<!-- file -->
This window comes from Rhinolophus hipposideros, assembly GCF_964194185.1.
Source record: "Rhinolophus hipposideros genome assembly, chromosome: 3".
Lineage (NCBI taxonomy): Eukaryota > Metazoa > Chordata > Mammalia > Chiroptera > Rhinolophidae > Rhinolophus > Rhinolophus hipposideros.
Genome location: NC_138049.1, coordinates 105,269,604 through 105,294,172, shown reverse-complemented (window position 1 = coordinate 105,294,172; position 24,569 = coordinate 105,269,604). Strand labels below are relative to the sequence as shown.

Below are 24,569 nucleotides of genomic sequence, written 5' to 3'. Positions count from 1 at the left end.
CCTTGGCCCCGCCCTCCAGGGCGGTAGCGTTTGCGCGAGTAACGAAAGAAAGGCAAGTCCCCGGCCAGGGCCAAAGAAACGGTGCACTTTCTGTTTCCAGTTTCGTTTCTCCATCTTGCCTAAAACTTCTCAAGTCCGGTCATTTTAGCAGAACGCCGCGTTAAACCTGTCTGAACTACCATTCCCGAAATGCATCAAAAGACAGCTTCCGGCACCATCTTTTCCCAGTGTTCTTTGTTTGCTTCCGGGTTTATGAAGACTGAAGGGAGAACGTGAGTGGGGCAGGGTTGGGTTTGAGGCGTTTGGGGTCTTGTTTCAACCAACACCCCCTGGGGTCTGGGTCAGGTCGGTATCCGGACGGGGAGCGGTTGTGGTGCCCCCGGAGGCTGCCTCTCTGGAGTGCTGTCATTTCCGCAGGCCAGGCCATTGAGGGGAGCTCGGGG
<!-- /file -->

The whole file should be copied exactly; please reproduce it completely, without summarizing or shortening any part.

This window comes from Rhinolophus hipposideros, assembly GCF_964194185.1.
Source record: "Rhinolophus hipposideros genome assembly, chromosome: 3".
Lineage (NCBI taxonomy): Eukaryota > Metazoa > Chordata > Mammalia > Chiroptera > Rhinolophidae > Rhinolophus > Rhinolophus hipposideros.
Genome location: NC_138049.1, coordinates 105,269,604 through 105,294,172, shown reverse-complemented (window position 1 = coordinate 105,294,172; position 24,569 = coordinate 105,269,604). Strand labels below are relative to the sequence as shown.

Below are 24,569 nucleotides of genomic sequence, written 5' to 3'. Positions count from 1 at the left end.
CCTTGGCCCCGCCCTCCAGGGCGGTAGCGTTTGCGCGAGTAACGAAAGAAAGGCAAGTCCCCGGCCAGGGCCAAAGAAACGGTGCACTTTCTGTTTCCAGTTTCGTTTCTCCATCTTGCCTAAAACTTCTCAAGTCCGGTCATTTTAGCAGAACGCCGCGTTAAACCTGTCTGAACTACCATTCCCGAAATGCATCAAAAGACAGCTTCCGGCACCATCTTTTCCCAGTGTTCTTTGTTTGCTTCCGGGTTTATGAAGACTGAAGGGAGAACGTGAGTGGGGCAGGGTTGGGTTTGAGGCGTTTGGGGTCTTGTTTCAACCAACACCCCCTGGGGTCTGGGTCAGGTCGGTATCCGGACGGGGAGCGGTTGTGGTGCCCCCGGAGGCTGCCTCTCTGGAGTGCTGTCATTTCCGCAGGCCAGGCCATTGAGGGGAGCTCGGGG